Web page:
Kissing Spines - my poor boy

Well after addressing major dental issues (movement got slightly better), injecting every joint in all 4 legs (movement got slightly better), my horse suddenly went backwards. 2 weeks ago vet injected his SI because it palpated sore. Helped a little but not much. Today vet agreed with me that it was time to xray spine and neck. Bingo! Kissing spines. We decided to start with intr spinous injections of sarapin and corticosteriods along with an Osphos injection. Well the oddest thing I have ever seen happened while vet was injecting the spine. He literally did the entire length from base of withers to start of SI area. He started at withers and worked his way towards the rump. About halfway there (basically right under rider seat area), my horse woke up from sedation and started nickering or woofflying as vet was injecting the fluid. It was a happy kind of sound, kind of like you makw when someone rubs a sore spot on your back and you go “oooh ya right there!”. Then at the next spot he would jump when the needle went in, but as soon as vet started pushing fluid in, my boy started making that happy nicker sound. My vet said it very much sounded like he was saying “you finally found the right spot”. fwiw, vet injected both sides of spine.

Has anyone had a horse make a sound like that during injections, expecially when they were quite nicely sedated? My trainer was there also and she agreed, it was a “that feels good” sound. My vet thought maybe he hit an accupuncture spot, but my trainer and I are wondering if as the fluid went in, it pushed the spinal processes apart and that is what my boy was reacting to. Anyway just curious about others experiences.

Also would love to hear any sucess stories of treatment with long term relief and horse successfully returned to work.

Another question I had was I have heard that there is a new form of joint injection that is more of a semi-solid that stays in the joint for a much longer period and apparently greatly extends the time inbetween injections. I was wondering if that would work to help keep facet joints from making bone on bone contact?

Oh no, sorry to hear about your boy’s diagnosis. That is very interesting about him making noise – it could be a release-of-tension noise. I had a horse that made similar noises during acupuncture, interestingly, when the needles were being put right under his eyelids.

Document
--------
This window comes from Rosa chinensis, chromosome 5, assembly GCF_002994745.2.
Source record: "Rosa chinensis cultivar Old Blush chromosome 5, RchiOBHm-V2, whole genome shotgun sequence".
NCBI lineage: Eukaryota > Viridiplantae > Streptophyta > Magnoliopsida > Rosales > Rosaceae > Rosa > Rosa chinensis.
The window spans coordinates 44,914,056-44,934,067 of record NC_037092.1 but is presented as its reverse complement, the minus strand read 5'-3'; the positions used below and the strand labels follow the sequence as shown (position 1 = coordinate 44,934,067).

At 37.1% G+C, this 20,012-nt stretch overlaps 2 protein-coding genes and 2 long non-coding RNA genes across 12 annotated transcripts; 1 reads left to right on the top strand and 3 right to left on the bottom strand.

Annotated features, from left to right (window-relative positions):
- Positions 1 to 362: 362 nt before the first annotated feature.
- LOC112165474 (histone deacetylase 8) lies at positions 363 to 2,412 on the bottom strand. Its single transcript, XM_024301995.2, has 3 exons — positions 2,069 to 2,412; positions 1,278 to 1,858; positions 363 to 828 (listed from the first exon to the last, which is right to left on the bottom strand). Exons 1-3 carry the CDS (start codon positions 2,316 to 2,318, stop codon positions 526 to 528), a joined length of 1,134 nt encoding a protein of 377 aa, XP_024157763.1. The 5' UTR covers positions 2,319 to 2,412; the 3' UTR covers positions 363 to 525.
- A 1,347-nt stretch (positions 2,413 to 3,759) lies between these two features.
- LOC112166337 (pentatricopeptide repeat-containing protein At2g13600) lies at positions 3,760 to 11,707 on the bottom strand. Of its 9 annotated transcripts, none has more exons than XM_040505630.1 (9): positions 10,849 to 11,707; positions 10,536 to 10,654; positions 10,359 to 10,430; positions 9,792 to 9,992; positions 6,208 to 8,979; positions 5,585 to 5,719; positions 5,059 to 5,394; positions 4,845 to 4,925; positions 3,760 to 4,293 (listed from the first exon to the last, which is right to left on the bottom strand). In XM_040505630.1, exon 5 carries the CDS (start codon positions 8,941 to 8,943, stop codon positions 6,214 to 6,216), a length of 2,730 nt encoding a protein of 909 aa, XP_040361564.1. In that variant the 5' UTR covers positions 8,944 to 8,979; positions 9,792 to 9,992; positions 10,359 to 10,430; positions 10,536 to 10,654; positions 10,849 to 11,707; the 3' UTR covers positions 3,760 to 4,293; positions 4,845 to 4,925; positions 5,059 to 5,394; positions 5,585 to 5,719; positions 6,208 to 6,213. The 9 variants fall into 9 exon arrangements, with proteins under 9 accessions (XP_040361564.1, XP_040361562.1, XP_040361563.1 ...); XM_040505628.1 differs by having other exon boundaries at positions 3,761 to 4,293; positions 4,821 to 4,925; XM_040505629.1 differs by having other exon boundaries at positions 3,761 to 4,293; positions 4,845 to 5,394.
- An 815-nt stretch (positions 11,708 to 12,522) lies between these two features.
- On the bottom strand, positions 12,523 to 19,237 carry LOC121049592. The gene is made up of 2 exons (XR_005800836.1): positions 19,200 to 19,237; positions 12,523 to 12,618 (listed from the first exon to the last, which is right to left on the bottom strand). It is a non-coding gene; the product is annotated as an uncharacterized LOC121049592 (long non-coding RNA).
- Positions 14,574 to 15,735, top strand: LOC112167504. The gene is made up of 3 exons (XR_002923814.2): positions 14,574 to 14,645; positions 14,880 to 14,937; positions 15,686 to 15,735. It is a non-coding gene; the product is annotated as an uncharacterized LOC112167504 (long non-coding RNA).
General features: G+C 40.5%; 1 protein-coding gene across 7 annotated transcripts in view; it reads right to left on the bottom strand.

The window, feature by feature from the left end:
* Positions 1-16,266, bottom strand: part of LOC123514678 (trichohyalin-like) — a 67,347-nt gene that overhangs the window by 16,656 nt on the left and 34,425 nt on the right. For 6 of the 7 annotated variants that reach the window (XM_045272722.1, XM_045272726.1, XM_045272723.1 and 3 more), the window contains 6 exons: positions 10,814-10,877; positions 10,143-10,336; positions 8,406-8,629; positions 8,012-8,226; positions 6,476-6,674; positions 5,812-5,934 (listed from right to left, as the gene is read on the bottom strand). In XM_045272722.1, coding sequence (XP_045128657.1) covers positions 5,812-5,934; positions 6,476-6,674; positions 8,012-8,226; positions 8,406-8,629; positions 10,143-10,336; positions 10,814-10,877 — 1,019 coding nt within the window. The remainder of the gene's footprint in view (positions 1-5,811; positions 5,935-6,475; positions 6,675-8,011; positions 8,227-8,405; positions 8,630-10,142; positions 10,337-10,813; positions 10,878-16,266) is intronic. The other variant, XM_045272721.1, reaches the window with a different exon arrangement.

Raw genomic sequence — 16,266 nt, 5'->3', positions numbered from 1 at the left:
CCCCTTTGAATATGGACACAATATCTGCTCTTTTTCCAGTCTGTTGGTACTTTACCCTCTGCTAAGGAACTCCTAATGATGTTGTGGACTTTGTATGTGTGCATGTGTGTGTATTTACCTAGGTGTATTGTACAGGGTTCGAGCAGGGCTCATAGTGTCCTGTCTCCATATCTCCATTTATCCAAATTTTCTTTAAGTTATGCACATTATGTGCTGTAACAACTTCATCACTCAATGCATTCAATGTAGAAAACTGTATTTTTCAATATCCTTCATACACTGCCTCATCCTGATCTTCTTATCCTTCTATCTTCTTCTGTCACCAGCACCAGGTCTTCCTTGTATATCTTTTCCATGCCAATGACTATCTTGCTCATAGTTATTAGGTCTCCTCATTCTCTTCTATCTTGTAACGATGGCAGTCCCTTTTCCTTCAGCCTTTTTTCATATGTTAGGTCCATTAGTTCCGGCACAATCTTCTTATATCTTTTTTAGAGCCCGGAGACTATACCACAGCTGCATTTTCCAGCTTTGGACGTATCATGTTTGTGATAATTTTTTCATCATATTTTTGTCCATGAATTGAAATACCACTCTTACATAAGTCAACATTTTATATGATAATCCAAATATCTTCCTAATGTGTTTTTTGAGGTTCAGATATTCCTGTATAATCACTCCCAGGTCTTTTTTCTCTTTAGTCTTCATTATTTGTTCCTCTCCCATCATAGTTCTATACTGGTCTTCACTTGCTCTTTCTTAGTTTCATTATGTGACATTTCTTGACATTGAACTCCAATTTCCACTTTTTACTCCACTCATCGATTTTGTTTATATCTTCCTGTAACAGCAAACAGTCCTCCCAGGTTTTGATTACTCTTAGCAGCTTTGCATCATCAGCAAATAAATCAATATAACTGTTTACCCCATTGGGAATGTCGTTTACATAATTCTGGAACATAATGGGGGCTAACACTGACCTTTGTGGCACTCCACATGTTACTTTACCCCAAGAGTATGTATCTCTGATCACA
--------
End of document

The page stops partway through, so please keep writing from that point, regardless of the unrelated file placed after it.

What are your goals, long term, for his riding career? And do you have the x-rays, what severity did the vet describe the presence of KS as? How about a video?

My experience with KS is that you look at the horse first versus the x-rays; there is not a reliable correlation between severity of KS and presence of symptoms in clinical settings. So I let the horse tell me; some are symptomatic with barely remodeled facets – some are asymptomatic with moderate remodeling.

Osphos is a good start, but keep in mind it completely masks pain for a short amount of time… If the horse is on Osphos regularly, you will never get a clean read of whether the KS is getting worse. It will disguise deterioration/further remodeling.

I own a horse with KS, although the KS was found incidentally when we were x-raying his spine for a catastrophic fall. Vet found moderate remodeling in T5-6. I manage him very carefully, and I don’t kid myself that the KS finding is insignificant. He is my competition horse and is ridden from February to late fall – he hunts, hunterpaces, events, and does a lot of long distance trail riding – he is worked harder than the average amateur horse. He is only symptomatic in fall/winter, which coincides with the end of our working season. I inject him with mesotherapy every spring at the beginning of leg up season, and have the vet perform a routine soundness exam each visit to have a paper-trail baseline. His symptoms are not behavioral - he has never bucked or bolted - but I can tell it’s time to reevaluate when he steps away from the mounting block or starts to grind his teeth. Thankfully, this has only happened twice in the last 5 years and both times films looked unchanged but we injected with meso and gave him time off. He is very honest and stoic, so I try to evaluate each day and let him tell me when it’s time.

He has taught me there are a lot of symptoms of KS besides misbehavior - and unfortunately I think a lot of people get so wrapped up into thinking KS symptoms are obvious like rearing or bucking. There’s a lot of silent pain signals out there too – like a horse who is perpetually tense under tack, has a pinched expression when moving, or gets unsettled/unraveled if you abruptly shift your seat, or doesn’t like being blanketed, or doesn’t like being saddled, or is suspicious of any sort of object being brought along their flank. Some of these are symptoms of other issues, too – so it’s really worth knowing your horse and watching for what changes.

The things that have made the biggest difference in managing my current KS horse’s comfort is keeping him out 24/7 and keeping him shod on all four. He could go barefoot, he has fantastic feet – but I noticed some SI soreness that I think was related to posturally protecting himself. It’s not uncommon for KS horses to develop secondary issues in their SI and their suspensories, because they compensate for their KS by standing under themselves and move sorely, putting strain on their SI and suspensories. So it is always a good idea to be on top of their shoeing/trim angles. I have yet to see a clinically symptomatic KS horse that had perfect angles behind – YMMV. I am starting to be convinced that KS symptoms are significantly exacerbated by trim style.